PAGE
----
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CompleteMartialArts.com - Nathaniel's Nutmeg: Or the True and Incredible Adventures of the Spice Trader Who Changed the Course of History

Nathaniel's Nutmeg: Or the True and Incredible Adventures of the Spice Trader Who Changed the Course of History
List Price: $15.00
Our Price: $6.99
Your Save: $ 8.01 ( 53% )
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Manufacturer: Penguin (Non-Classics)
Average Customer Rating: Average rating of 4.0/5Average rating of 4.0/5Average rating of 4.0/5Average rating of 4.0/5Average rating of 4.0/5

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Binding: Paperback
Dewey Decimal Number: 338.17383
Format: Bargain Price
Label: Penguin (Non-Classics)
Manufacturer: Penguin (Non-Classics)
Number Of Items: 1
Number Of Pages: 400
Publication Date: 2000-07-01
Publisher: Penguin (Non-Classics)
Studio: Penguin (Non-Classics)

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Editorial Reviews:

The tiny island of Run is an insignificant speck in the middle of the Indonesian archipelago--remote, tranquil, and now largely ignored. At the beginning of the seventeenth century, however, Run's harvest of nutmeg turned it into the most lucrative of the Spice Islands, precipitating a fierce and bloody battle between the all-powerful Dutch East India Company and a small band of ragtag British adventurers led by the intrepid Nathaniel Courthope. The outcome of the fighting was one of the most spectacular deals in history: Britain ceded Run to Holland, but in return was given another small island, Manhattan.

A brilliant adventure story of unthinkable hardship and savagery, the navigation of uncharted waters, and the exploitation of new worlds, Nathaniel's Nutmeg is a remarkable chapter in the history of the colonial powers.

"An exciting account of the dangerous voyages, bizarre transactions and desperate battles of the Spice Wars."--The Washington Post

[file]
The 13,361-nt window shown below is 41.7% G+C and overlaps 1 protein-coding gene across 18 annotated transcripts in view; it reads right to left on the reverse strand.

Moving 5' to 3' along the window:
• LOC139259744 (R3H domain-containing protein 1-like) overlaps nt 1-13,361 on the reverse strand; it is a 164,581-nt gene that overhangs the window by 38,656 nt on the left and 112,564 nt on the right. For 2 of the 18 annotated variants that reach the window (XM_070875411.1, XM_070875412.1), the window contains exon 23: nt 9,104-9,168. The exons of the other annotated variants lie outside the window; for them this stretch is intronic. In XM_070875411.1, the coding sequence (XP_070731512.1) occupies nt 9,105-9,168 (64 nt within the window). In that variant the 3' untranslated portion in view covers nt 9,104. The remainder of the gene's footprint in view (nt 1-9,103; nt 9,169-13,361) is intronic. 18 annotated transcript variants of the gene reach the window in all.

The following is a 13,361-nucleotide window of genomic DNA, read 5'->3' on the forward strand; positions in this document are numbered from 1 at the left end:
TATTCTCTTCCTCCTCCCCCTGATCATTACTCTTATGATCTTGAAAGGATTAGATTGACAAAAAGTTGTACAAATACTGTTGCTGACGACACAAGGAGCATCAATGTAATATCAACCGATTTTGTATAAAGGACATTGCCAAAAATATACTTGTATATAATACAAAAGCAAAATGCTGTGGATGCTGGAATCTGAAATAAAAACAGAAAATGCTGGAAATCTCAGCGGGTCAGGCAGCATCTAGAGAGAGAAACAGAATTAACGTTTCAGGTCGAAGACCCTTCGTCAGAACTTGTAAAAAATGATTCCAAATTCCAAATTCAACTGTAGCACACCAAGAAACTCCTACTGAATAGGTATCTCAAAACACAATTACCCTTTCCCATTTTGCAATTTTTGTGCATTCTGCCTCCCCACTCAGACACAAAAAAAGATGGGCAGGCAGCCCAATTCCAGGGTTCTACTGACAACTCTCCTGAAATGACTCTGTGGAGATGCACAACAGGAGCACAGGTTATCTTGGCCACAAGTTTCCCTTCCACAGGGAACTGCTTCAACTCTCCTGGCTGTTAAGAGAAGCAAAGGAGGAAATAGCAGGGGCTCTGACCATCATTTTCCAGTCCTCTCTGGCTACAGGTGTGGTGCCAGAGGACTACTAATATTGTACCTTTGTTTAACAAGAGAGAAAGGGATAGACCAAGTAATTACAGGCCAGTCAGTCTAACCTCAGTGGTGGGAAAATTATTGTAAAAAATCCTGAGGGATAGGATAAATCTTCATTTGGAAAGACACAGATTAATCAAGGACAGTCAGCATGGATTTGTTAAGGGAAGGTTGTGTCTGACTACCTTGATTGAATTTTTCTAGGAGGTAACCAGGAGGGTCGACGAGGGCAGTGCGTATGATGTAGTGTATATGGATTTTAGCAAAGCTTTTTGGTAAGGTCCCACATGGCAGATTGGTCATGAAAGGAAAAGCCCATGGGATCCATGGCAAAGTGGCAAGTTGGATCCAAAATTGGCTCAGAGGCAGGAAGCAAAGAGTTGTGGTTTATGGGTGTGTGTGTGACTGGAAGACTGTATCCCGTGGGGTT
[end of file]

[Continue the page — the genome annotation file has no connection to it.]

"Fascinating . . . an epic tale, told superbly . . . There is plenty of gore, chance, and piracy to the story."--The Wall Street Journal

"A rousing historical romp. . . a tale of courage, treachery, endurance, cowardice, greed and derring-do."--The New York Times Book Review


Spotlight customer reviews:

Customer Rating: Average rating of 2/5Average rating of 2/5Average rating of 2/5Average rating of 2/5Average rating of 2/5
Summary: Atrocious editing--why the English lost the war w/ the colonies
Comment: I give the author 2 stars for taking on an interesting topic and having done exhaustive research in a difficult area (very few documented narratives, and many of those destroyed at sea or over time). After getting through half the book, I skipped to the later parts and put it away. It is a linear timeline of voyages by English entrepeneurs to get a piece of the spice trade that was dominated by the Dutch and Portuguese. Each voyage begins with a brief introduction of what was known about the captain, ship and crew, then describes what went wrong during the voyage (and usually things went very wrong). There is a quaint quote from someone's journal along the lines of "nearley the entyre crewe dyed frome the bloody fluxe". The book's title character doesn't get introduced until around page 200 (out of 375 pages) and doesn't dominate the narrative until p. 240.

I think there was a good book in this material, but apparently Mr. Milton's editor couldn't get up the nerve to ask for a re-write. There isn't really much of a theme here, except to reiterate how lucrative the spice trade was at the time. From what I can tell, the author's intent is to give example after example of British pluck, moving forward against daunting odds and all that. That's why the English lost the war with the colonies (among other reasons), and why I'm so disappointed with this book.

Customer Rating: Average rating of 3/5Average rating of 3/5Average rating of 3/5Average rating of 3/5Average rating of 3/5
Summary: A Connecticut Nutmegger
Comment: I call it 'Connecticut Nutmegger' because like the nutmeggers, who were peddlers from Connecticut who would sell small carved nobs of wood shaped to look like nutmeg to unsuspecting customers, Milton tries to sell us his book as a special look at an interesting piece of 'history.'